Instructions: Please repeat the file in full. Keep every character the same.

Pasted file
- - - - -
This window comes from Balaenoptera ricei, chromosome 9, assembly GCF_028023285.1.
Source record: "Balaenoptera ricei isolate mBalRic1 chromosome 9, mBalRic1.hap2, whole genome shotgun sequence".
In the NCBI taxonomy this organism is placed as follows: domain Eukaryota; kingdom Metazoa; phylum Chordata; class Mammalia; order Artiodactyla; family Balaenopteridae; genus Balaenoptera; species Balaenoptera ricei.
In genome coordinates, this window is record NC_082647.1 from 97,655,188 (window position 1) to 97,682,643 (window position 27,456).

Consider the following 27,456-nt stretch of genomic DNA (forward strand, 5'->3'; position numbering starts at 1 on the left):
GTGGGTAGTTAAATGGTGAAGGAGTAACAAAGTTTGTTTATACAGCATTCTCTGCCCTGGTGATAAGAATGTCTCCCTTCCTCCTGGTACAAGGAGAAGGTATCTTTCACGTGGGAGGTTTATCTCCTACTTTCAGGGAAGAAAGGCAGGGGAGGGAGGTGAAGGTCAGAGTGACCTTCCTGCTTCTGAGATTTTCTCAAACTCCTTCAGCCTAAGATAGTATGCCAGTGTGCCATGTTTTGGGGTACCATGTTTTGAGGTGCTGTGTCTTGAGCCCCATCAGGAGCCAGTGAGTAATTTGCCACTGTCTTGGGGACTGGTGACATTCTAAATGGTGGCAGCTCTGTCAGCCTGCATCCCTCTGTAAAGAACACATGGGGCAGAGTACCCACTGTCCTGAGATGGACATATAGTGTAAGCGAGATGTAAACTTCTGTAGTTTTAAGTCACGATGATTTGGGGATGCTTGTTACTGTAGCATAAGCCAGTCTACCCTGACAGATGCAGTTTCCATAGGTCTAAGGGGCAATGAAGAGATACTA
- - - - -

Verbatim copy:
This window comes from Balaenoptera ricei, chromosome 9, assembly GCF_028023285.1.
Source record: "Balaenoptera ricei isolate mBalRic1 chromosome 9, mBalRic1.hap2, whole genome shotgun sequence".
In the NCBI taxonomy this organism is placed as follows: domain Eukaryota; kingdom Metazoa; phylum Chordata; class Mammalia; order Artiodactyla; family Balaenopteridae; genus Balaenoptera; species Balaenoptera ricei.
In genome coordinates, this window is record NC_082647.1 from 97,655,188 (window position 1) to 97,682,643 (window position 27,456).

Consider the following 27,456-nt stretch of genomic DNA (forward strand, 5'->3'; position numbering starts at 1 on the left):
GTGGGTAGTTAAATGGTGAAGGAGTAACAAAGTTTGTTTATACAGCATTCTCTGCCCTGGTGATAAGAATGTCTCCCTTCCTCCTGGTACAAGGAGAAGGTATCTTTCACGTGGGAGGTTTATCTCCTACTTTCAGGGAAGAAAGGCAGGGGAGGGAGGTGAAGGTCAGAGTGACCTTCCTGCTTCTGAGATTTTCTCAAACTCCTTCAGCCTAAGATAGTATGCCAGTGTGCCATGTTTTGGGGTACCATGTTTTGAGGTGCTGTGTCTTGAGCCCCATCAGGAGCCAGTGAGTAATTTGCCACTGTCTTGGGGACTGGTGACATTCTAAATGGTGGCAGCTCTGTCAGCCTGCATCCCTCTGTAAAGAACACATGGGGCAGAGTACCCACTGTCCTGAGATGGACATATAGTGTAAGCGAGATGTAAACTTCTGTAGTTTTAAGTCACGATGATTTGGGGATGCTTGTTACTGTAGCATAAGCCAGTCTACCCTGACAGATGCAGTTTCCATAGGTCTAAGGGGCAATGAAGAGATACTA